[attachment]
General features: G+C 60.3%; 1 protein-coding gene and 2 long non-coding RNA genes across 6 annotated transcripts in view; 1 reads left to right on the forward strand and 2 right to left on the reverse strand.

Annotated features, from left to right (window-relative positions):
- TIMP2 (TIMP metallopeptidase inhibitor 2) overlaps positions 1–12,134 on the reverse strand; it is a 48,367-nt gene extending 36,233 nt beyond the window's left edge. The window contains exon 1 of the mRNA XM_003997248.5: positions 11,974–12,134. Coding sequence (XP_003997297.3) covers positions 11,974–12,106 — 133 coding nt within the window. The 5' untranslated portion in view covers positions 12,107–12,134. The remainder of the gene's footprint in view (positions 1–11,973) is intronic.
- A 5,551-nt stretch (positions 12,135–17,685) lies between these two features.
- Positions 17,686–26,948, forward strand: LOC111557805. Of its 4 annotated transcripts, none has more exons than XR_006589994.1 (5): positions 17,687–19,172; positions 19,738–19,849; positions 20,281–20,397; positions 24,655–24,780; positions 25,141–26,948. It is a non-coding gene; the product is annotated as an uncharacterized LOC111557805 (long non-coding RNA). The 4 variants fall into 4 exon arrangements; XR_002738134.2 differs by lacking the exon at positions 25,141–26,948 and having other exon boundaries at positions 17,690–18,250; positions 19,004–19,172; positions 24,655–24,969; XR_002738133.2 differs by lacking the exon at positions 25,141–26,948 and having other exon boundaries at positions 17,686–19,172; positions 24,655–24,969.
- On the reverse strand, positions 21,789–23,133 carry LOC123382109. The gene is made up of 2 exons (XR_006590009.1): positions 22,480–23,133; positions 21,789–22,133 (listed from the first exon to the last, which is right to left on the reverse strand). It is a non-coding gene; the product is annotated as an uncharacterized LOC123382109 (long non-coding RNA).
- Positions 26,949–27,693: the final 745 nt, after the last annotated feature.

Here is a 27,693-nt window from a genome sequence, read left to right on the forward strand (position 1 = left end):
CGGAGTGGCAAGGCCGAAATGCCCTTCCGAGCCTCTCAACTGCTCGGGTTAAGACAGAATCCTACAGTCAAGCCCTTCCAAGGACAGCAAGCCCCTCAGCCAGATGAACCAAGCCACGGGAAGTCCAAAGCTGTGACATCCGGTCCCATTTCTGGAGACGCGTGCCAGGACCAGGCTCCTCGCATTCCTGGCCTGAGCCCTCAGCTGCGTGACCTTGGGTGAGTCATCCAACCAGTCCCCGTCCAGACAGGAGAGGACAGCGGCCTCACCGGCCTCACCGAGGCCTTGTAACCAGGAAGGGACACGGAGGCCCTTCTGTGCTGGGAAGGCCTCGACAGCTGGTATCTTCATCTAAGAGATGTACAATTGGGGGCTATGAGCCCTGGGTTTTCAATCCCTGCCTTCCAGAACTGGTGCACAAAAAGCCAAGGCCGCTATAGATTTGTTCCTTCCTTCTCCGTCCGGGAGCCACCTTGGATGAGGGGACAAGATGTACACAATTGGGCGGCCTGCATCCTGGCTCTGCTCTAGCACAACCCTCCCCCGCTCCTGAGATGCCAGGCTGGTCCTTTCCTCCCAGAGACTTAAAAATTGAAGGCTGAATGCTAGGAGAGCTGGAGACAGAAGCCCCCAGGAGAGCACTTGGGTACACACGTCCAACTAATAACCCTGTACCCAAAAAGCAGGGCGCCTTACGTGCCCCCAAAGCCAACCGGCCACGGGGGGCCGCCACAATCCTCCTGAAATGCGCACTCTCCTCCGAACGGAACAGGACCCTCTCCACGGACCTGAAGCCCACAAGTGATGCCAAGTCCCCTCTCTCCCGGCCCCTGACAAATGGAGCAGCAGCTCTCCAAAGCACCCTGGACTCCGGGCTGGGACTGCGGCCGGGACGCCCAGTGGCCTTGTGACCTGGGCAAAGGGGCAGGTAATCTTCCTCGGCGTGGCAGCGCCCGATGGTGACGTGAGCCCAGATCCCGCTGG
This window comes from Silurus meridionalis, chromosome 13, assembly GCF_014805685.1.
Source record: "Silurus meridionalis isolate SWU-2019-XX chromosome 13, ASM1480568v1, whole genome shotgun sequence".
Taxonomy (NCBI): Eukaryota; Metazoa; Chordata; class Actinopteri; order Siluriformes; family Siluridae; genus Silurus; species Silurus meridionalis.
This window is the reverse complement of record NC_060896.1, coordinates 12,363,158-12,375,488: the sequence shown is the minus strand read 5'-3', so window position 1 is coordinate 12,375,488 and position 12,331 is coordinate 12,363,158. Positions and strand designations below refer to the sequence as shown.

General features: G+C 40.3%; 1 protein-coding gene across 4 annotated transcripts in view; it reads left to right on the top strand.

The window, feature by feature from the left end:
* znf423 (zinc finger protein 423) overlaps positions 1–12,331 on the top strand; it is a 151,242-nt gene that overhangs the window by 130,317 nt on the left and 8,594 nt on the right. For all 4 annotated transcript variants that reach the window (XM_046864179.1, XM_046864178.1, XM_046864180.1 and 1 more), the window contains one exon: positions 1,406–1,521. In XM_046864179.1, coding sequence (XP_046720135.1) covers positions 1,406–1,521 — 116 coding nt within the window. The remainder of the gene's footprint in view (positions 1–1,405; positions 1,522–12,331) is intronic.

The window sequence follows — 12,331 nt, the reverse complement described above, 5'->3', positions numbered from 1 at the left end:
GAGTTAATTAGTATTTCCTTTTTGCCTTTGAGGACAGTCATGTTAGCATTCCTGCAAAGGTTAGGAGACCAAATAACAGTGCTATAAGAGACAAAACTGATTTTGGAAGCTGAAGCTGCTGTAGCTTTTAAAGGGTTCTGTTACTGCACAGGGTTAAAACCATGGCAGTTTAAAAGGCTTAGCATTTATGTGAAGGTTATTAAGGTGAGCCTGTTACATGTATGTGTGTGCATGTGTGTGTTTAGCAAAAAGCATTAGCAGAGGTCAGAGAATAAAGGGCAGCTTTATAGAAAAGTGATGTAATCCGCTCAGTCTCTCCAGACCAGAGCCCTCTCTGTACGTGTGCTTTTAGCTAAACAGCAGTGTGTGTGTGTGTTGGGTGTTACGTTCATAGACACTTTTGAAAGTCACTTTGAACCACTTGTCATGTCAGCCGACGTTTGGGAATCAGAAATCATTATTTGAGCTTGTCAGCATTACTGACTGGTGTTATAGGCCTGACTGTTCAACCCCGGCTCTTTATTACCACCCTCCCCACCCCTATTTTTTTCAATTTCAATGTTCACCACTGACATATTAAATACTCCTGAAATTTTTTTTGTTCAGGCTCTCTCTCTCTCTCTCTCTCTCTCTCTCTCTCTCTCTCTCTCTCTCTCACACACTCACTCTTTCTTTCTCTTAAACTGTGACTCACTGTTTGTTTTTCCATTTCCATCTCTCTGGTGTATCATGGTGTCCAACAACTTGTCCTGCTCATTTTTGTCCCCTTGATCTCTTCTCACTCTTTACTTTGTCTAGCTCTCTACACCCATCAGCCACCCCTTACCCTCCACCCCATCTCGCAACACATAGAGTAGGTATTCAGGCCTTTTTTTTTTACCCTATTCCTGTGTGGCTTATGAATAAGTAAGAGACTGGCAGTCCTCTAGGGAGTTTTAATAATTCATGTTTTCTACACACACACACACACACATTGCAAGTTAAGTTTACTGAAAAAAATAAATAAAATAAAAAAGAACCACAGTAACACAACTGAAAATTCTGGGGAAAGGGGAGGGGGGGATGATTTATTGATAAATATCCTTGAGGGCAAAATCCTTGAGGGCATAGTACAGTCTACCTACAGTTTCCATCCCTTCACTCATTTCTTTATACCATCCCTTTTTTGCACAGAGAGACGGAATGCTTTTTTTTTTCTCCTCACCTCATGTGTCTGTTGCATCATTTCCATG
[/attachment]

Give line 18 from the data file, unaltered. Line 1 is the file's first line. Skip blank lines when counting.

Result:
GAGTTAATTAGTATTTCCTTTTTGCCTTTGAGGACAGTCATGTTAGCATTCCTGCAAAGGTTAGGAGACCAAATAACAGTGCTATAAGAGACAAAACTGATTTTGGAAGCTGAAGCTGCTGTAGCTTTTAAAGGGTTCTGTTACTGCACAGGGTTAAAACCATGGCAGTTTAAAAGGCTTAGCATTTATGTGAAGGTTATTAAGGTGAGCCTGTTACATGTATGTGTGTGCATGTGTGTGTTTAGCAAAAAGCATTAGCAGAGGTCAGAGAATAAAGGGCAGCTTTATAGAAAAGTGATGTAATCCGCTCAGTCTCTCCAGACCAGAGCCCTCTCTGTACGTGTGCTTTTAGCTAAACAGCAGTGTGTGTGTGTGTTGGGTGTTACGTTCATAGACACTTTTGAAAGTCACTTTGAACCACTTGTCATGTCAGCCGACGTTTGGGAATCAGAAATCATTATTTGAGCTTGTCAGCATTACTGACTGGTGTTATAGGCCTGACTGTTCAACCCCGGCTCTTTATTACCACCCTCCCCACCCCTATTTTTTTCAATTTCAATGTTCACCACTGACATATTAAATACTCCTGAAATTTTTTTTGTTCAGGCTCTCTCTCTCTCTCTCTCTCTCTCTCTCTCTCTCTCTCTCTCTCTCTCACACACTCACTCTTTCTTTCTCTTAAACTGTGACTCACTGTTTGTTTTTCCATTTCCATCTCTCTGGTGTATCATGGTGTCCAACAACTTGTCCTGCTCATTTTTGTCCCCTTGATCTCTTCTCACTCTTTACTTTGTCTAGCTCTCTACACCCATCAGCCACCCCTTACCCTCCACCCCATCTCGCAACACATAGAGTAGGTATTCAGGCCTTTTTTTTTTACCCTATTCCTGTGTGGCTTATGAATAAGTAAGAGACTGGCAGTCCTCTAGGGAGTTTTAATAATTCATGTTTTCTACACACACACACACACACATTGCAAGTTAAGTTTACTGAAAAAAATAAATAAAATAAAAAAGAACCACAGTAACACAACTGAAAATTCTGGGGAAAGGGGAGGGGGGGATGATTTATTGATAAATATCCTTGAGGGCAAAATCCTTGAGGGCATAGTACAGTCTACCTACAGTTTCCATCCCTTCACTCATTTCTTTATACCATCCCTTTTTTGCACAGAGAGACGGAATGCTTTTTTTTTTCTCCTCACCTCATGTGTCTGTTGCATCATTTCCATG